Journal Articles

Publication Date



Journal of the American Medical Directors Association


OBJECTIVES: Patient priorities care (PPC) is an evidence-based approach designed to help patients achieve what matters most to them by identifying their health priorities and working with clinicians to align the care they provide to the patient's priorities. This study examined the impact of the PPC approach on long-term service and support (LTSS) use among veterans.

DESIGN: Quasi-experimental study examining differences in LTSS use between veterans exposed to PPC and propensity-matched controls not exposed to PPC adjusting for covariates.

SETTING AND PARTICIPANTS: Fifty-six social workers in 5 Veterans Health Administration (VHA) sites trained in PPC in 2018, 143 veterans who used the PPC approach, and 286 matched veterans who did not use the PPC approach.

METHODS: Veterans with health priorities identified through the PPC approach were the intervention group (n = 143). The usual care group included propensity-matched veterans evaluated by the same social workers in the same period who did not participate in PPC (n = 286). The visit with the social worker was the index date. We examined LTSS use, emergency department (ED), and urgent care visits, 12 months before and after this date for both groups. Electronic medical record notes were extracted with a validated natural language processing algorithm (84% sensitivity, 95% specificity, and 92% accuracy).

RESULTS: Most participants were white men, mean age was 76, and 30% were frail. LTSS use was 48% higher in the PPC group compared with the usual care group [odds ratio (OR), 1.48; 95% CI, 1.00-2.18; P = .05]. Among those who lived >2 years after the index date, new LTSS use was higher (OR, 1.69; 95% CI, 1.04-2.76; P = .036). Among nonfrail individuals, LTSS use was also higher in the PPC group (OR, 1.70; 95% CI, 1.06-2.74; P = .028). PPC was not associated with higher ED or urgent care use.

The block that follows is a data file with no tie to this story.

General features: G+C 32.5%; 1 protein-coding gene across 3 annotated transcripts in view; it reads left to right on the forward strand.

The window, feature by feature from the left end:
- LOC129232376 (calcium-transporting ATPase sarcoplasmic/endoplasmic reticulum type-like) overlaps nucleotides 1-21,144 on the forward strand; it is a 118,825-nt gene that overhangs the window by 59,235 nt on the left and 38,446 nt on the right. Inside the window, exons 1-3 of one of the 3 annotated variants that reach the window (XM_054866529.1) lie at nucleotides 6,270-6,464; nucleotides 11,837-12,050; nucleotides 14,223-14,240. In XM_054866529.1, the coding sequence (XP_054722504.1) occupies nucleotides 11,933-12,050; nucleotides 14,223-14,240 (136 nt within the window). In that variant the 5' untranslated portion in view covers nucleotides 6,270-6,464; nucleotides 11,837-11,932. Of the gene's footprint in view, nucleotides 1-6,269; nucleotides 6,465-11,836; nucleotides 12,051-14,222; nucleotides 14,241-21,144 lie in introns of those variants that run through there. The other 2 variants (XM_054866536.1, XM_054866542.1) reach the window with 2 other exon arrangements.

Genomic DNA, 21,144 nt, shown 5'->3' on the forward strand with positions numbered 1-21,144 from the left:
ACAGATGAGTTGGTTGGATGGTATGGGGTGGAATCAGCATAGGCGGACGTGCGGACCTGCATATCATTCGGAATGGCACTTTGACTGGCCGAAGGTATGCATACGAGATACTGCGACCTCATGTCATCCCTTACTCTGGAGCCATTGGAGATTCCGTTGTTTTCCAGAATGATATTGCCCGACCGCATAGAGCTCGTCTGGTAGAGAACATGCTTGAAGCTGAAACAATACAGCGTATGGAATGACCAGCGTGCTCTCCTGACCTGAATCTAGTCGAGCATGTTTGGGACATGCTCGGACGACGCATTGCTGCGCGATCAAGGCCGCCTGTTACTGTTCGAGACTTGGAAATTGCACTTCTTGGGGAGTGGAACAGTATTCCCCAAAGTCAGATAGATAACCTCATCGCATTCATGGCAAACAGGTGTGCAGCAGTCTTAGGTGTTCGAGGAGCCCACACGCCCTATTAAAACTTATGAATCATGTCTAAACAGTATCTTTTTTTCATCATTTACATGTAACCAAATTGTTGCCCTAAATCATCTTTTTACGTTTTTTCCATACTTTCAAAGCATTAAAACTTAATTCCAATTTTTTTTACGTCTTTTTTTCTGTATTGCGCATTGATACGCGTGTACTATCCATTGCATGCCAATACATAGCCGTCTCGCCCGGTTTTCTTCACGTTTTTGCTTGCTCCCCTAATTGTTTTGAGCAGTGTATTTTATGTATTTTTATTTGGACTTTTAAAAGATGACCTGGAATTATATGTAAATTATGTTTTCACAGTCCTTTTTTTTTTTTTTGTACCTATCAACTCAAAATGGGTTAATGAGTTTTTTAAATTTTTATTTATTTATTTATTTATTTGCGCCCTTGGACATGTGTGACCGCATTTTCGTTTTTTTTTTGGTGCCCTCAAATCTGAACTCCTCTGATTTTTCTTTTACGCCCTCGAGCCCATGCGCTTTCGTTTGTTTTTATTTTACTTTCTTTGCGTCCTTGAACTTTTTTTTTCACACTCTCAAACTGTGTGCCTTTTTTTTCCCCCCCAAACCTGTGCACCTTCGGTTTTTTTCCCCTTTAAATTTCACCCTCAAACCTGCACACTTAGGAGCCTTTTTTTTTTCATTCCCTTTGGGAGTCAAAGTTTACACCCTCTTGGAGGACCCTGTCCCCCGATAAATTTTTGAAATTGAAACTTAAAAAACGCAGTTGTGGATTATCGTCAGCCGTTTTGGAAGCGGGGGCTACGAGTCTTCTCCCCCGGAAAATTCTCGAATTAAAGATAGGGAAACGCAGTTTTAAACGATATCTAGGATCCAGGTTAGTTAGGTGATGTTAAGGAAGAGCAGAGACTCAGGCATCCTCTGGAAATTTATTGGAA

CONCLUSIONS AND IMPLICATIONS: PPC results in higher LTSS use but not ED or urgent care in these veterans. LTSS use was higher for nonfrail veterans and those living longer. The PPC approach helps identify health priorities, including unmet needs for safe and independent living that LTSS can support.


Humans, Male, Female, United States, Aged, Middle Aged, Propensity Score, Cohort Studies, Veterans, Health Priorities, United States Department of Veterans Affairs, Long-Term Care

Included in

Public Health Commons



To view the content in your browser, please download Adobe Reader or, alternately,
you may Download the file to your hard drive.

NOTE: The latest versions of Adobe Reader do not support viewing PDF files within Firefox on Mac OS and if you are using a modern (Intel) Mac, there is no official plugin for viewing PDF files within the browser window.